When leaving Goldstrike Canyon, inexperienced canoeists should line the canoes past the rocks or paddle upstream far enough to reach the area on the left where the water is smooth.
A few hundred yards below Goldstrike Canyon on the Arizona side is a hot waterfall within a few feet of the river. This waterfall is larger but not as hot as the one in Goldstrike Canyon. Just past the waterfall is a small palm tree. This is the only tree of any kind you will see on the river.
Approximately 1/3 mile on the right past the Mile 1 marker is a large canyon with a sandy beach. This is Boy Scout Canyon. Hot springs and hot pools are located in the canyon. The stream goes underground before it reaches the river. There is also a hot spring located in the canyon directly across the river from Boy Scout Canyon.
As you approach Ringbolt Rapids, watch for a large ringbolt set in a rock on the Arizona side about 250 yards above the rapids and 15-20 feet above the high water mark. This is one of the many ringbolts used from 1865-1890 to winch steamboats through the rapids. Approximately 50 yards above the rapids on the Arizona side is a cave in which you can canoe about 40 feet into its interior. About a mile walk up the canyon, still on the Arizona side, is another beautiful waterfall and pool.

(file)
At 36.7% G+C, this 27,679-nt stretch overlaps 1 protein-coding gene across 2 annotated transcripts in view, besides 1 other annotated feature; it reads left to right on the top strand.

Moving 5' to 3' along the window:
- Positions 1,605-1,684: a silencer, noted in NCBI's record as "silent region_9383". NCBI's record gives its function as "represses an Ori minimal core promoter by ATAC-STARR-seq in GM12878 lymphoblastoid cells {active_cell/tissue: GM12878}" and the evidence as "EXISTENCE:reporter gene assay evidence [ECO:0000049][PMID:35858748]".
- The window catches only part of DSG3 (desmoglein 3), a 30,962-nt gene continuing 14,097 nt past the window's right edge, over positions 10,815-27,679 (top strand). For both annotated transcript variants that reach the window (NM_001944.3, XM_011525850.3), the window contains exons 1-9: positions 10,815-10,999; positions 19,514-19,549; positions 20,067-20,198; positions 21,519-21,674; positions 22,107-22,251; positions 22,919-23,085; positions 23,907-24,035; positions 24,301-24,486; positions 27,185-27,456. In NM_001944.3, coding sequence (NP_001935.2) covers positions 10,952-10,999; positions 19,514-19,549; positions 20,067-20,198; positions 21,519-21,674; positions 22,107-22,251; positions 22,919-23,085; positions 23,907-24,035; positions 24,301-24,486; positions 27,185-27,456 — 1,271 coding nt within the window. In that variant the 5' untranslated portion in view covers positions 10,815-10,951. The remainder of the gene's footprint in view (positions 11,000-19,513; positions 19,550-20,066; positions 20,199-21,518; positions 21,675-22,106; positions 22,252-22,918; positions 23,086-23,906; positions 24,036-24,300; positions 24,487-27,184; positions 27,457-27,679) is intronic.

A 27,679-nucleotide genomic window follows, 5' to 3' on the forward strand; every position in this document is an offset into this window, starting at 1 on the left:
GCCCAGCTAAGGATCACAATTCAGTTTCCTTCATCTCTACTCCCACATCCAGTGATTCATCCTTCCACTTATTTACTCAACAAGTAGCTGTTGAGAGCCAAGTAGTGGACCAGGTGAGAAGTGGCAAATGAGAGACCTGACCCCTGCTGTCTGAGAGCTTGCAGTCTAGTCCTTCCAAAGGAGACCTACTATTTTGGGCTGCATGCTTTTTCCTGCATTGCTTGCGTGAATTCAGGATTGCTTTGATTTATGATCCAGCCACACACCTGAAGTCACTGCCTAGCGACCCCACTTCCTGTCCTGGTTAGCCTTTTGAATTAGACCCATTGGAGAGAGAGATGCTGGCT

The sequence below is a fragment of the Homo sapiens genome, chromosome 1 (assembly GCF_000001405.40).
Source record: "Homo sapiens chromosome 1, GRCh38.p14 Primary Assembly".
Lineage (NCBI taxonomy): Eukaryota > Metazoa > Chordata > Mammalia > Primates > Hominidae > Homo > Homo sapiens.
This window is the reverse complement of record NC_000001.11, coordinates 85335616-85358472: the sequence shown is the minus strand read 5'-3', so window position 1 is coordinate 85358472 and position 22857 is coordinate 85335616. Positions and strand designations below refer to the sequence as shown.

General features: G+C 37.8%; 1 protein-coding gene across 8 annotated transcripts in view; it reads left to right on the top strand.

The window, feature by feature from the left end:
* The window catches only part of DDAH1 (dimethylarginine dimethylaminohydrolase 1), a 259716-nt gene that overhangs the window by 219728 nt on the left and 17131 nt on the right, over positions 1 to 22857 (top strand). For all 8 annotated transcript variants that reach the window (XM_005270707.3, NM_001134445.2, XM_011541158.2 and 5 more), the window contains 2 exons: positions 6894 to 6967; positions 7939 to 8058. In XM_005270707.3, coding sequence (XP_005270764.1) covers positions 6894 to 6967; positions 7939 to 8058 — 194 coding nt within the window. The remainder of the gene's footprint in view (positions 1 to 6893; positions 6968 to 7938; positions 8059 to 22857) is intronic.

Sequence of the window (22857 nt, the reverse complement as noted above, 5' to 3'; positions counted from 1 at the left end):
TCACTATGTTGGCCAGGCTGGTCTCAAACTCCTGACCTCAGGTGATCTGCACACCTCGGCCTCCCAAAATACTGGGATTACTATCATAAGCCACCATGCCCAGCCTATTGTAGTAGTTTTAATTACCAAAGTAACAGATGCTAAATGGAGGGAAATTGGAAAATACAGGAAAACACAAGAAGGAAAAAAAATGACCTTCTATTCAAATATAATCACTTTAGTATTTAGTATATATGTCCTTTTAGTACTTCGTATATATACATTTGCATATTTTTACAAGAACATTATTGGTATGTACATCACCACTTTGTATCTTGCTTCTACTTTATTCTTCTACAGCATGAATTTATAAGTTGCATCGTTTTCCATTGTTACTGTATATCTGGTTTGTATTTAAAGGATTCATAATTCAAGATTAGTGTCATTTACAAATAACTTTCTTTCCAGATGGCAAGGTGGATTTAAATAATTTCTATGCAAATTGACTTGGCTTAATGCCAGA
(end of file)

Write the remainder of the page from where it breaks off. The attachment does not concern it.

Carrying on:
At approximately Mile 3-3/4 there is an interesting diagonal fault across the Arizona face of the canyon. Below Mile 4 is Weeping Canyon Wall on the Nevada side, the Balanced Rock on the Arizona side, and followed by the Window, a natural stone arch on the Nevada side.
The area between Mile 5 and Mile 6 on the Arizona side is a good spot to watch for bighorn sheep on the cliffs. Wild burros are also seen in the area, usually in the canyons.
Between Mile 6 and Mile 7 there is a rock formation high on the Arizona canyon wall that resembles the backbone of an animal. Geologists call it a dike; locals call it the Dragon's Back.
At Mile 9 on the Nevada side is the old gauging station which was used during construction of the dam for monitoring water level, flow rate, silt content, etc. The cable car provided the gauger access from the Arizona side. The structure is now unsafe. On the Arizona side is a trail with catwalks that were once used by the gauger. This is also unsafe. The second cable across the river is the old restriction cable. No private boats were allowed above this point during the war. It is now home to a colony of double-crested cormorants. At about Mile 10 is a historical landmark sign. The trail leads to what remains of the gauger's residence.
Note: River maps available upon request at launch.
Last Reviewed: 9/17/2004